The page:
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Even though I had a bachelor’s degree in journalism and three summer internships, I didn’t find a good-paying newspaper job right away. In fact, my situation got so bad after I graduated on Mother’s Day of 1996 that by fall, I found myself working the graveyard shift as a grocery stocker at Piggly Wiggly. The nightmare was made all the more Kafkaesque by all the “Shop the Pig!” announcements that blared every so often over the P.A. system – offending my sensibilities as an observant Muslim who doesn’t eat pork.

After a month or so at Piggly Wiggly, a school teacher job opened up, and I took it. A month or so after that, a friend called with an offer to work full time at one of the local newspapers. I’ve been in the news industry ever since. But that rough patch right before I became a full-time journalist reminds me that beyond all the hard work I did in college, at the end of the day it came down to getting a lucky break.

Jessi Streib, a sociology professor, has found through research with business majors and hiring agents that when it comes to the job search for college graduates, luck plays a much bigger role in finding a good-paying job than people may think.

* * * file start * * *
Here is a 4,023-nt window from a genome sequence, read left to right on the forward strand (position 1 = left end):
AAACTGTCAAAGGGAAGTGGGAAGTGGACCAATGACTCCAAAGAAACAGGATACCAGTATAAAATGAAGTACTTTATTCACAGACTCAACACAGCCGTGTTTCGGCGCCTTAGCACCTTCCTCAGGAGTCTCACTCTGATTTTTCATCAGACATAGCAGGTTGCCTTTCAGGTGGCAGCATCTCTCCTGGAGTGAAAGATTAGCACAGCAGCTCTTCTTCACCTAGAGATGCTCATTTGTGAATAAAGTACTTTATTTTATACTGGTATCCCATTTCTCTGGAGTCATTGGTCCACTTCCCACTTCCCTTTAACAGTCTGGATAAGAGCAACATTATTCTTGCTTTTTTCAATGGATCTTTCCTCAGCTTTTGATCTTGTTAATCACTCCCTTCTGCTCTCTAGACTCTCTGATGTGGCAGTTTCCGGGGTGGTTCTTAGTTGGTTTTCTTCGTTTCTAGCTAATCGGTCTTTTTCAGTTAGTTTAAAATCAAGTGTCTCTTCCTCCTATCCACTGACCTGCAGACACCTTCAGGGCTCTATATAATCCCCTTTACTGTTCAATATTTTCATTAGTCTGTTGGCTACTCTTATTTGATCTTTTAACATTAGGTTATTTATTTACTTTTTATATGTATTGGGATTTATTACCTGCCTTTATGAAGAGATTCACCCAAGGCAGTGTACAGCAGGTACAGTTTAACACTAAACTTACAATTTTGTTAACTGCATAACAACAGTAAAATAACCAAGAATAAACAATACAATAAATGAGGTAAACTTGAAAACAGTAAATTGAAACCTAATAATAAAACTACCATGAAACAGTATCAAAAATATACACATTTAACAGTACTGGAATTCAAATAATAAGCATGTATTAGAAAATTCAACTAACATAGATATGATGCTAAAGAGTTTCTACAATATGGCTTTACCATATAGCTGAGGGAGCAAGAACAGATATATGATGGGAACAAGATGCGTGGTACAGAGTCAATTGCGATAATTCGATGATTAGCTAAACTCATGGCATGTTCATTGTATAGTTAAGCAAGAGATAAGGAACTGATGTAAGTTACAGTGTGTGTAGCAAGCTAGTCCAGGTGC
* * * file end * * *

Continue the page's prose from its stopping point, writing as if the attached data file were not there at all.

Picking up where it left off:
“Employers regularly offer graduating students different amounts to do similar jobs,” Streib writes, “so it’s hard for the soon-to-be grads to develop a general idea about what they should be paid for the type of work they want to do.”

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Jamaal Abdul-Alim

Education Editor

College graduates are often in the dark when it comes to hiring practices and salaries. Chuck Savage / The Image Bank via Getty Images

College may not be the ‘great equalizer’ − luck and hiring practices also play a role, a sociologist explains

Jessi Streib, Duke University

A new study finds that hiring practices, not a bachelor’s degree, may be the ‘great equalizer’ of opportunity for some soon-to-be grads.


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